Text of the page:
My first recollections are of life on the plot outside Harrismith, playing with Enoch and Casaia, childhood companions, kids of Lena Mazibuko, who looked after us as Mom and Dad worked in town. The plot was was called Birdhaven – Dad kept big aviaries – and was in the shadow of Platberg. I remember Lena as kind and loving – and strict!
What I remember is suddenly “knowing” it was lunchtime and looking up at the dirt road above the farmyard that led to town. Sure enough, right then a cloud of dust would appear and Mom & Dad would arrive for their lunch and siesta, having locked up the Platberg bottle store at 1pm sharp. I could see them on the road and then sweeping down the long driveway to park near the rondawel at the back near the kitchen door. They would eat lunch, have a short lie-down and leave in time to re-open at 2pm. The trip was exactly 3km door-to-door.
Every day I “just knew” they were coming. Wonder if I sub-consciously heard their approach and then “knew”? Or was it an inner clock?
1. Ruins of our house; 2. Dougie Wright, Gould & Ruth Dominy’s place; 3. Jack Levick’s house; 4. The meandering Kak Spruit
Back then they were probably buzzing home in the tiny green and black Ford Prefect or the beige Morris Isis, not yet the little powder-blue Beetle.
Our nearest neighbour was Jack Levick and he had a pet crow that said a few words. We had a white Sulphur-crested Cockatoo Jacko that didn’t, and an African Grey parrot Cocky who said more. And a tame-ish Spotted Eagle Owl that would visit at night. Next neighbours were Ruth and Gould Dominy and Ruth’s son Dougie Wright. They were about 500m further down the road towards the mountain, across the K Spruit over a little bridge. Doug’s cottage was on the left next to the spruit that came down from Khyber Pass and flowed into the K Spruit; The big house with its sunny glassed-in stoep was a bit further on the right. Ruth and a flock of small dogs would serve Gould his tea in a teacup the size of a big deep soup bowl.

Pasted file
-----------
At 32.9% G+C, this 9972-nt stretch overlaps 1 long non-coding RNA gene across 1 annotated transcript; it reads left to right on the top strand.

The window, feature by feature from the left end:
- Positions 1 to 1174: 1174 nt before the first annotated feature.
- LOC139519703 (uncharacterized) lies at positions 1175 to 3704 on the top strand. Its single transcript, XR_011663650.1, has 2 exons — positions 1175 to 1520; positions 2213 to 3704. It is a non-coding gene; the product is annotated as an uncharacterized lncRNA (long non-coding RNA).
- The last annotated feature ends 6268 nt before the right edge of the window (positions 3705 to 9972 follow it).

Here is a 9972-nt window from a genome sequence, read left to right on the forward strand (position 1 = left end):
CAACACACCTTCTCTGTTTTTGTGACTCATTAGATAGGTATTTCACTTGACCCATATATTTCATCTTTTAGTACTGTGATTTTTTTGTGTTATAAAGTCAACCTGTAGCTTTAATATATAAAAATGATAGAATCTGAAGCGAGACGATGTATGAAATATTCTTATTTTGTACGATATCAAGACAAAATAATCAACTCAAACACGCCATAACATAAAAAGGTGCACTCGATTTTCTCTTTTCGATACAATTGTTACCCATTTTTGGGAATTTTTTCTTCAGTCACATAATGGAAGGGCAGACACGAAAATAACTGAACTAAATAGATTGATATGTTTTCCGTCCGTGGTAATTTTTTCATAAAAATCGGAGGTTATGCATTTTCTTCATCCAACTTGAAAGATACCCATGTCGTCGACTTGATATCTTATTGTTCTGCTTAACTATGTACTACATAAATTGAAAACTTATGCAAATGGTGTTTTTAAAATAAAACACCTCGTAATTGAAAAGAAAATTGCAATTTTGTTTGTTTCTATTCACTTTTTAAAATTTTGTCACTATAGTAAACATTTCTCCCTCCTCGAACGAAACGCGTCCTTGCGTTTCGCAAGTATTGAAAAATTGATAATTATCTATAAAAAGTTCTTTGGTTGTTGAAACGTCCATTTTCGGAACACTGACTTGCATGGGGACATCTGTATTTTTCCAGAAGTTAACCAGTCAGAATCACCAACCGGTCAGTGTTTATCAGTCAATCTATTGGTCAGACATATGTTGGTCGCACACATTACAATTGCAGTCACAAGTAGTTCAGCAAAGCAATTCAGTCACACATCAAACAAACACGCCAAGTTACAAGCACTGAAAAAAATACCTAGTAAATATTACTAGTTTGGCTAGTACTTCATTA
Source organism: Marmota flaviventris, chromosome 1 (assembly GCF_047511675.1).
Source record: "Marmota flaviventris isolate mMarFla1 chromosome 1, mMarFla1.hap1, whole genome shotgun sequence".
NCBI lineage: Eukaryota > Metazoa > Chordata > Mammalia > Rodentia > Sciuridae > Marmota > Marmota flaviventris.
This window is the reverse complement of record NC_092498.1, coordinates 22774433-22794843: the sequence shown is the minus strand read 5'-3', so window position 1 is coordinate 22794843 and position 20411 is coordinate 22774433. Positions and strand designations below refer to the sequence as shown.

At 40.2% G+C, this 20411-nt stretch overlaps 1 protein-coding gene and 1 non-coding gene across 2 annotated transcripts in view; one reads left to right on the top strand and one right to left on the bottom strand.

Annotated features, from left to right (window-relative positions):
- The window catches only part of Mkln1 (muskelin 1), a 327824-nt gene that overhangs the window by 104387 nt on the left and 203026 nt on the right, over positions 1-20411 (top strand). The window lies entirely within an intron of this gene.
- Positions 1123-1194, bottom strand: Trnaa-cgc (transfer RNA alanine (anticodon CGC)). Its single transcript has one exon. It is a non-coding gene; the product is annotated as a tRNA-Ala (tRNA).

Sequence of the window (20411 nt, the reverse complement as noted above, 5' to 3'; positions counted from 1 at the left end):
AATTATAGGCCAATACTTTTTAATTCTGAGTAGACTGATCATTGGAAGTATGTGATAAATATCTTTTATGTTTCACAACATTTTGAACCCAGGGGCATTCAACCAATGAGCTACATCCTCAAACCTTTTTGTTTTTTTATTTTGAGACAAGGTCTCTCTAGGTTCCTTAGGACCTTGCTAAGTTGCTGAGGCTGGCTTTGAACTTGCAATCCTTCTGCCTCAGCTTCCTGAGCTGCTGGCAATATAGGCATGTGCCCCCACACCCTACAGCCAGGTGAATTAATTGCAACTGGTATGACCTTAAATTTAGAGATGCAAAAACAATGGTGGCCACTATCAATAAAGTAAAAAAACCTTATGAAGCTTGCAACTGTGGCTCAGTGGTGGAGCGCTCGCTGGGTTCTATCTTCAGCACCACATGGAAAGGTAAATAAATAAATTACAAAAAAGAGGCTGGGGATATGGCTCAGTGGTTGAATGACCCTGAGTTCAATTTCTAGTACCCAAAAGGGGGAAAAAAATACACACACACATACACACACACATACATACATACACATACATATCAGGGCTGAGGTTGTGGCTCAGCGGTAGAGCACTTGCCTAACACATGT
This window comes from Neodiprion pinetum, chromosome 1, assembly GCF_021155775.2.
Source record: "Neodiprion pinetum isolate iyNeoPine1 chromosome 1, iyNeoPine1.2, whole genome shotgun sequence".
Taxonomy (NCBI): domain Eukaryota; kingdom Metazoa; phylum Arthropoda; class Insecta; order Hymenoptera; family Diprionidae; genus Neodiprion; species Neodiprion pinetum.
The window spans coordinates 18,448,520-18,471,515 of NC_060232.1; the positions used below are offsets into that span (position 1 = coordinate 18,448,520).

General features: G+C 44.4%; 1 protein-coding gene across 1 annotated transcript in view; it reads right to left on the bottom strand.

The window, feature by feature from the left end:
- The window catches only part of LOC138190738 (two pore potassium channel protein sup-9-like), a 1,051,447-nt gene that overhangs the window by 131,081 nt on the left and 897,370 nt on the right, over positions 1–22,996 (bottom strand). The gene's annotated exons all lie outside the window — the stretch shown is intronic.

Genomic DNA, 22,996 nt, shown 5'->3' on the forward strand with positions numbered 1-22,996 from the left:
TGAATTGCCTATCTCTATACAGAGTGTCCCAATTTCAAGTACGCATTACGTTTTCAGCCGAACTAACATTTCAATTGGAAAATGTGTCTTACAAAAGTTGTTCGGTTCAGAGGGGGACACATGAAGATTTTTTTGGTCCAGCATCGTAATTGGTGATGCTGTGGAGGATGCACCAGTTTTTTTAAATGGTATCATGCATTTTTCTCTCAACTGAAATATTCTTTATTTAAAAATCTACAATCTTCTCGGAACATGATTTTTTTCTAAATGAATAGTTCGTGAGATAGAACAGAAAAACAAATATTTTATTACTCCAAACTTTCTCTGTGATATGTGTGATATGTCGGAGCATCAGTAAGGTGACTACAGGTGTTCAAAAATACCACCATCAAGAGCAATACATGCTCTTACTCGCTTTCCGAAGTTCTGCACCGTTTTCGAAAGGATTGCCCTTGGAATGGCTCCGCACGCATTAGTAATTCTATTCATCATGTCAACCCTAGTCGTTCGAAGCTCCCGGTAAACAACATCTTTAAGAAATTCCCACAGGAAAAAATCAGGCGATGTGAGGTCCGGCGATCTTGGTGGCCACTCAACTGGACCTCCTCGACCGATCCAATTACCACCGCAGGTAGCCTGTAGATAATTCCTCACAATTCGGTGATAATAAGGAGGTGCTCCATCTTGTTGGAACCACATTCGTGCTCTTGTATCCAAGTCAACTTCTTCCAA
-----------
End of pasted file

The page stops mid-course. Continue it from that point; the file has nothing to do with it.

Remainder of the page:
Me and Jacko outside the rondawel on the plot with Platberg in the background. Judas Thabethe lived on the property and looked after the garden. I remember him as old, small and bearded. He lived in a hovel of a hut across a donga and a small ploughed field to the west of our house. He had some sort of cart – animal-drawn? self-drawn? I cant recall.
My grandmother Annie’s father was Stewart Bain, former mayor of Harrismith. When he died in 1939 the dorp held quite the procession for him:
Sister Sheila says he was known as ‘The Grand Old Man of Harrismith’ for his long service and the changes he brought about in the town. The most notable of these was his push for a new town hall. He wanted an impressive edifice for the dorp. Some called the building Bain’s Folly, but there it still is today, probably still a folly, still underutilised and still way more than Harrismith warranted! News is it’s now in serious need of repair!
Stewart was of the ‘Royal Bains’ of Harrismith. No crown, mind, just ownership of the Royal Hotel. And to distinguish them from their cousins the ‘Central Bains’ who owned . . well, you get it.